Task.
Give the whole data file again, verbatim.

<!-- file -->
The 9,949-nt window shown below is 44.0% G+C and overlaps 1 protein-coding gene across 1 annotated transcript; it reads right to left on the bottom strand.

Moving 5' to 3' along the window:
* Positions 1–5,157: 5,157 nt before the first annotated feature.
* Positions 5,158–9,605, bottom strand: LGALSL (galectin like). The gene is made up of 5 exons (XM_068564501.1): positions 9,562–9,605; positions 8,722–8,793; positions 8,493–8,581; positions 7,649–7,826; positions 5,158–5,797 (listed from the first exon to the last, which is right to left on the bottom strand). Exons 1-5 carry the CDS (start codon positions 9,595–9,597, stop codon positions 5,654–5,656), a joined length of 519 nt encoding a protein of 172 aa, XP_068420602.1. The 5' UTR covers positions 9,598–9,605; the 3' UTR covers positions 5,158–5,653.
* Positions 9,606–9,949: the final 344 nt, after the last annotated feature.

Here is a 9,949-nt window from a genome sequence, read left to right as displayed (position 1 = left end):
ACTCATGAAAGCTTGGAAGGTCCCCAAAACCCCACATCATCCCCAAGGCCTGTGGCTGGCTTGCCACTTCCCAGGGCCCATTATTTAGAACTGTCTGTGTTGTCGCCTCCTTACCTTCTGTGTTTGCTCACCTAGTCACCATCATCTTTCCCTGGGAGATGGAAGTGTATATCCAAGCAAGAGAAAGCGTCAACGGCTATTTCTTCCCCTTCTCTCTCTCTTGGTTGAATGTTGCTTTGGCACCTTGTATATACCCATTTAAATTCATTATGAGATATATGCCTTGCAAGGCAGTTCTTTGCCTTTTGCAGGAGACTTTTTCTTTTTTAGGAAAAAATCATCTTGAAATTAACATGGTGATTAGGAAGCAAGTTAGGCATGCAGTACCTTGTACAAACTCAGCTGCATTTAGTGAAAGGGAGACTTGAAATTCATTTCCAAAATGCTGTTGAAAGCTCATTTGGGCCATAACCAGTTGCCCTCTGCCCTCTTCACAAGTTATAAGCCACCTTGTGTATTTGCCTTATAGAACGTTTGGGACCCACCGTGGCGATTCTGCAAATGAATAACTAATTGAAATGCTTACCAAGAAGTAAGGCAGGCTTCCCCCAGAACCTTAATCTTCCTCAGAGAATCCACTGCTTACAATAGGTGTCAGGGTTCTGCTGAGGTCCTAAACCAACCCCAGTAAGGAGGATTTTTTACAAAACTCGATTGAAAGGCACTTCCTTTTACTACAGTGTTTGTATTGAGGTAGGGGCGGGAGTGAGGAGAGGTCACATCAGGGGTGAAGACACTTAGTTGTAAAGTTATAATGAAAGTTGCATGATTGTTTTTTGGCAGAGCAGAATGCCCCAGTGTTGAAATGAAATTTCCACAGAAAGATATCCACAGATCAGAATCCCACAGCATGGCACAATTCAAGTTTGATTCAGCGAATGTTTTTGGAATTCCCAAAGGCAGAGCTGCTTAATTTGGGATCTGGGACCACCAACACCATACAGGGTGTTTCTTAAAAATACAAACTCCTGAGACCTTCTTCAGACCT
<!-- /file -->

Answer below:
The 9,949-nt window shown below is 44.0% G+C and overlaps 1 protein-coding gene across 1 annotated transcript; it reads right to left on the bottom strand.

Moving 5' to 3' along the window:
* Positions 1–5,157: 5,157 nt before the first annotated feature.
* Positions 5,158–9,605, bottom strand: LGALSL (galectin like). The gene is made up of 5 exons (XM_068564501.1): positions 9,562–9,605; positions 8,722–8,793; positions 8,493–8,581; positions 7,649–7,826; positions 5,158–5,797 (listed from the first exon to the last, which is right to left on the bottom strand). Exons 1-5 carry the CDS (start codon positions 9,595–9,597, stop codon positions 5,654–5,656), a joined length of 519 nt encoding a protein of 172 aa, XP_068420602.1. The 5' UTR covers positions 9,598–9,605; the 3' UTR covers positions 5,158–5,653.
* Positions 9,606–9,949: the final 344 nt, after the last annotated feature.

Here is a 9,949-nt window from a genome sequence, read left to right as displayed (position 1 = left end):
ACTCATGAAAGCTTGGAAGGTCCCCAAAACCCCACATCATCCCCAAGGCCTGTGGCTGGCTTGCCACTTCCCAGGGCCCATTATTTAGAACTGTCTGTGTTGTCGCCTCCTTACCTTCTGTGTTTGCTCACCTAGTCACCATCATCTTTCCCTGGGAGATGGAAGTGTATATCCAAGCAAGAGAAAGCGTCAACGGCTATTTCTTCCCCTTCTCTCTCTCTTGGTTGAATGTTGCTTTGGCACCTTGTATATACCCATTTAAATTCATTATGAGATATATGCCTTGCAAGGCAGTTCTTTGCCTTTTGCAGGAGACTTTTTCTTTTTTAGGAAAAAATCATCTTGAAATTAACATGGTGATTAGGAAGCAAGTTAGGCATGCAGTACCTTGTACAAACTCAGCTGCATTTAGTGAAAGGGAGACTTGAAATTCATTTCCAAAATGCTGTTGAAAGCTCATTTGGGCCATAACCAGTTGCCCTCTGCCCTCTTCACAAGTTATAAGCCACCTTGTGTATTTGCCTTATAGAACGTTTGGGACCCACCGTGGCGATTCTGCAAATGAATAACTAATTGAAATGCTTACCAAGAAGTAAGGCAGGCTTCCCCCAGAACCTTAATCTTCCTCAGAGAATCCACTGCTTACAATAGGTGTCAGGGTTCTGCTGAGGTCCTAAACCAACCCCAGTAAGGAGGATTTTTTACAAAACTCGATTGAAAGGCACTTCCTTTTACTACAGTGTTTGTATTGAGGTAGGGGCGGGAGTGAGGAGAGGTCACATCAGGGGTGAAGACACTTAGTTGTAAAGTTATAATGAAAGTTGCATGATTGTTTTTTGGCAGAGCAGAATGCCCCAGTGTTGAAATGAAATTTCCACAGAAAGATATCCACAGATCAGAATCCCACAGCATGGCACAATTCAAGTTTGATTCAGCGAATGTTTTTGGAATTCCCAAAGGCAGAGCTGCTTAATTTGGGATCTGGGACCACCAACACCATACAGGGTGTTTCTTAAAAATACAAACTCCTGAGACCTTCTTCAGACCT